What a Day!

line at the post office

“Oh, what a day!” the old lady said with a frown, and clutched her Christmas parcels closer to her wide and generous bosom. She eyed the line stretching from inside the Post Office out through the door and into the lobby of the building and halfway down the aisle of post office boxes.

She edged carefully to the end of the line, avoiding the piles of packages on the tiled floor. “I wonder what everyone is here for?”

“Maybe we all have these,” another woman said to her, waving a long yellow piece of paper. “Maybe we’re all picking up packages.” Several others in the line waved their yellow papers, too.

“I don’t,” the old lady said. “I’m mailing packages.”

“It’s always busy this time of year,” said someone else.

“They only have one clerk at the counter,” said yet another.

“Oh dear,” the old lady said. “What were they thinking?”

“Probably not their fault,” a younger woman, her face nearly obscured by the tower of brown packages she held, said. “I hear they’re cutting funds to the post offices so they don’t run as well, then they can make a case for privatizing them.”

No one replied to that.

“I remember,” said one old man with a Veteran’s cap “when we used to have two postal deliveries a day.”

“Yeah,” another older man said. “Wasn’t Calvin Coolidge president then?”

Everyone laughed.

Someone came in through the door; a middle-aged woman in a Christmas sweater. She looked stunned.

“C’mon in,” another lady with short curly grey hair said. “We’re having a party.”

The woman beside her laughed. “She’s serving refreshments later.”

“Oh no,” the curly-haired woman snorted. “The refreshments will be down the street. Unfortunately, I won’t be there. I have to stay in line.”

There was more laughter.

The newcomer smiled shyly and took her place at the end of the line while a dark-haired man, his arms full of packages, squeezed through the line to walk into the post office and leave his boxes on the counter.

Some of the people looked puzzled.

“He’s already put postage on those,” the man in the Veteran’s cap said. “You can do that from home, now.”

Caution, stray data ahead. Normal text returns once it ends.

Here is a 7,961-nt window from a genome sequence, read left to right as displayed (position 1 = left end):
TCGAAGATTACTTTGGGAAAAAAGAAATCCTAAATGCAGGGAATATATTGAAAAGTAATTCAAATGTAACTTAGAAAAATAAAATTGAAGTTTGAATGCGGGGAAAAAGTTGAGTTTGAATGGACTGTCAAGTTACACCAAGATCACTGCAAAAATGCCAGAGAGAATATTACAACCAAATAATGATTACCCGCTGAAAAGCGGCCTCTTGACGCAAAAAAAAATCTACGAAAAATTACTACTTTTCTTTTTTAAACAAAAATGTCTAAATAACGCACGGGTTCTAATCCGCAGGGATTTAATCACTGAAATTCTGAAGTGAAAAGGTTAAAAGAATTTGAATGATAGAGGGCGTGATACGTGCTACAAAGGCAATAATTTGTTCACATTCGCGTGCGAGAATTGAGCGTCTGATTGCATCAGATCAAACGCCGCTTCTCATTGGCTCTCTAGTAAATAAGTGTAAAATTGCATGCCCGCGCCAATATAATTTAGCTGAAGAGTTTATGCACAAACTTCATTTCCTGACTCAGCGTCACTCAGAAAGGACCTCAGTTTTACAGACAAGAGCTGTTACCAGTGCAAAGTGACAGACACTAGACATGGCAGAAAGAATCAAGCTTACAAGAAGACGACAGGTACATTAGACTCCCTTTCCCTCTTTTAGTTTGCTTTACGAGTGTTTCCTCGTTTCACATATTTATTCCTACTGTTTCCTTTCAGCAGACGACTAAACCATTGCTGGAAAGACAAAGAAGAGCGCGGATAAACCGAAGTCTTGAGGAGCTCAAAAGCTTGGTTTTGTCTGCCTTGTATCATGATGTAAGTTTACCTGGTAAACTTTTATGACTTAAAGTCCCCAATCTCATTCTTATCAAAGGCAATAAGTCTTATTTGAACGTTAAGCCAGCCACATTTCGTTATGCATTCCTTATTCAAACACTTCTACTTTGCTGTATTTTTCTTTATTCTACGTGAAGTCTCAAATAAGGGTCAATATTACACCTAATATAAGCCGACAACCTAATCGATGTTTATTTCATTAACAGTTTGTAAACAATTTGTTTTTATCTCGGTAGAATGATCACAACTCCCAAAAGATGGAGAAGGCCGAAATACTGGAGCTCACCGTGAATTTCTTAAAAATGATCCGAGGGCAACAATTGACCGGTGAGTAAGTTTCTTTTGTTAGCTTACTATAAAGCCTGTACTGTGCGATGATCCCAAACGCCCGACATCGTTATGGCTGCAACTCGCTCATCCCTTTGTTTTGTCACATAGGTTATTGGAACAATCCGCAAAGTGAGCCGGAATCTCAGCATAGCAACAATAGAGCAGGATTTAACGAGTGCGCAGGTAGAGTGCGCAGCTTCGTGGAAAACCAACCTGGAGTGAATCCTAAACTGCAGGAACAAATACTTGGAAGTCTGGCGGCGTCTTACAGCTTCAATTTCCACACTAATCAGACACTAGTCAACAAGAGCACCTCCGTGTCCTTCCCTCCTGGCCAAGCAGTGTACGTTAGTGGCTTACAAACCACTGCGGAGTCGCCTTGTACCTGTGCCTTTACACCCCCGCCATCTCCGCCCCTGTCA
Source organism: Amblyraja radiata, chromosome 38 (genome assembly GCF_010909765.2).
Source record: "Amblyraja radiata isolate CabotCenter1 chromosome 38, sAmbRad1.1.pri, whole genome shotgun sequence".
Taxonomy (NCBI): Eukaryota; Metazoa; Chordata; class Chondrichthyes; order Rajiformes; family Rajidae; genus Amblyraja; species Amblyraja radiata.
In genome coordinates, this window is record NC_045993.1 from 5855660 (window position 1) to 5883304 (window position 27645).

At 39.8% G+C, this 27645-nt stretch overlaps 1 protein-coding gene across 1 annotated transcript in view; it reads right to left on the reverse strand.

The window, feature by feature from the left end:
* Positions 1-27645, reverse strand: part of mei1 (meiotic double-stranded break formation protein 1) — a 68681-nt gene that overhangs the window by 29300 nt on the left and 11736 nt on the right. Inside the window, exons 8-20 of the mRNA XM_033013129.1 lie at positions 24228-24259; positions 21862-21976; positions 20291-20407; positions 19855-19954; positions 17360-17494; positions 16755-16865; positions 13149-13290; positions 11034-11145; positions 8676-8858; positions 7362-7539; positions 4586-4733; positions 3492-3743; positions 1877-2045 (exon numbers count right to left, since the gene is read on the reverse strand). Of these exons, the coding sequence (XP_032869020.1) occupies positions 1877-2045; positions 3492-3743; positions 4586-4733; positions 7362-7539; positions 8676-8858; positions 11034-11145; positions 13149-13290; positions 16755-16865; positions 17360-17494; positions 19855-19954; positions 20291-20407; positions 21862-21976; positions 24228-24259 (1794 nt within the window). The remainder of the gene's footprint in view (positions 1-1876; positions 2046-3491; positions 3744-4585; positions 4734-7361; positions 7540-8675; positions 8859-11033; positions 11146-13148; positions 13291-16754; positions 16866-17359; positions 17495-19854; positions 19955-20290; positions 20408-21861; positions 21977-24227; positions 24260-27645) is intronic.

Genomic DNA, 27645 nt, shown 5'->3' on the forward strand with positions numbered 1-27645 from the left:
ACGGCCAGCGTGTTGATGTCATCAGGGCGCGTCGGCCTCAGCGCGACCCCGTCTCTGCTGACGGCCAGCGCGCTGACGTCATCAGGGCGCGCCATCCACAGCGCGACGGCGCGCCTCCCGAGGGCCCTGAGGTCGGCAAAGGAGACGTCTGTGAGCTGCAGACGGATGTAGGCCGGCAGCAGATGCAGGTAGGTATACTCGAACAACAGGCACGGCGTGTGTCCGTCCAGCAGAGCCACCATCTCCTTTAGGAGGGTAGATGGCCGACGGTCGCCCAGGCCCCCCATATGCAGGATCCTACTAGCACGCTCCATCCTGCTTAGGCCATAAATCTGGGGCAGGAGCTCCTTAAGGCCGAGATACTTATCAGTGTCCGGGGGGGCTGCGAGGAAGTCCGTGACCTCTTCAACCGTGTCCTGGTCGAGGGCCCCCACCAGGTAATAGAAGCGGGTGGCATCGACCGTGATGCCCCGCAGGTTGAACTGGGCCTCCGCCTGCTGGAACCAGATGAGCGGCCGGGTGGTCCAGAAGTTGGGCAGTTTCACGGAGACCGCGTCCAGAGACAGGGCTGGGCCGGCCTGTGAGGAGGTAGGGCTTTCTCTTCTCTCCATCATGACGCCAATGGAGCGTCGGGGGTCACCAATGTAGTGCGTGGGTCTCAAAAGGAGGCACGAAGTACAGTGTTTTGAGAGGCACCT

“Really?” asked the old lady.

“Oh sure,” he replied. “Just get yourself a postal scale and print out the postage on your home printer.”

A younger woman near the front of the line was nodding. “That’s right. You can even buy a scale that connects directly to your computer so you only have to type in the address.” She pointed at a display on the wall where a box labeled ‘postage scale with USB plug’ hung.

“I almost bought one,” a slender woman in bib overalls and a flannel shirt said. “But I only do this once a year and I don’t mind waiting in line.”

Several others nodded. No sense in wasting money.

A young professional woman smiled brightly. “I work from home. This is a good opportunity for me to talk with other people.” Many smiled back at her.

“Hey,” a young man with long-hair was reading the local paper and scooting a box ahead of him with the toe of his hiking boots as the line moved. “The newspapers say there’s a big storm coming in late tomorrow night.”

“How big?” someone at the back the line called.

“As much as four to six inches of rain,” the young man replied.

Everyone thought about this.

“Guess we’d all better get our windows closed and keep our batteries handy and make sure our generators work,” the man in the Veteran’s cap said.

Everyone nodded. “Probably be a power outage here in the mountains,” someone said. Everyone nodded again.

The old lady was putting her packages on the counter and answering the postmaster’s questions. “Nice of you to help out,” she told him. Every bit of counter space and nearly every bit of floor space behind the counter was covered in layers of boxes. “You must have a lot of paper work to do.”

The postmaster smiled wryly and admitted that he did.

“Is this kind of a break for you from that?”

The postmaster laughed. “No, just a different kind of paperwork.” He finished processing her packages, handed her two sheets of Christmas stamps and a receipt.

She turned to the others still in line. “Merry Christmas,” she said. “Happy Hanukkah.”

“Merry Christmas!” “Happy Holidays!”

The old lady put the receipt in her bag and walked through the post office door, smiling. “What a day!” she said.

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